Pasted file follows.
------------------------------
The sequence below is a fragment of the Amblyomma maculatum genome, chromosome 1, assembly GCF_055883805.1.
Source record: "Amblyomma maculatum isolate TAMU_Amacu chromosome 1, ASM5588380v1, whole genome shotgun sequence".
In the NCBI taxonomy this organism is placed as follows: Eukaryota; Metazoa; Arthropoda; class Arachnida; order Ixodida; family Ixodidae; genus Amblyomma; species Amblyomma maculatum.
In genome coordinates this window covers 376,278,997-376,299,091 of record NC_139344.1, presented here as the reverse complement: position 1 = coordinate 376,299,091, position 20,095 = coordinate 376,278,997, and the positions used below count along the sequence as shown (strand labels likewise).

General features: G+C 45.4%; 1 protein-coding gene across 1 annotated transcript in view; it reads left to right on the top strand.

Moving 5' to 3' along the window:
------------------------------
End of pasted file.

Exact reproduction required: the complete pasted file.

The sequence below is a fragment of the Amblyomma maculatum genome, chromosome 1, assembly GCF_055883805.1.
Source record: "Amblyomma maculatum isolate TAMU_Amacu chromosome 1, ASM5588380v1, whole genome shotgun sequence".
In the NCBI taxonomy this organism is placed as follows: Eukaryota; Metazoa; Arthropoda; class Arachnida; order Ixodida; family Ixodidae; genus Amblyomma; species Amblyomma maculatum.
In genome coordinates this window covers 376,278,997-376,299,091 of record NC_139344.1, presented here as the reverse complement: position 1 = coordinate 376,299,091, position 20,095 = coordinate 376,278,997, and the positions used below count along the sequence as shown (strand labels likewise).

General features: G+C 45.4%; 1 protein-coding gene across 1 annotated transcript in view; it reads left to right on the top strand.

Moving 5' to 3' along the window: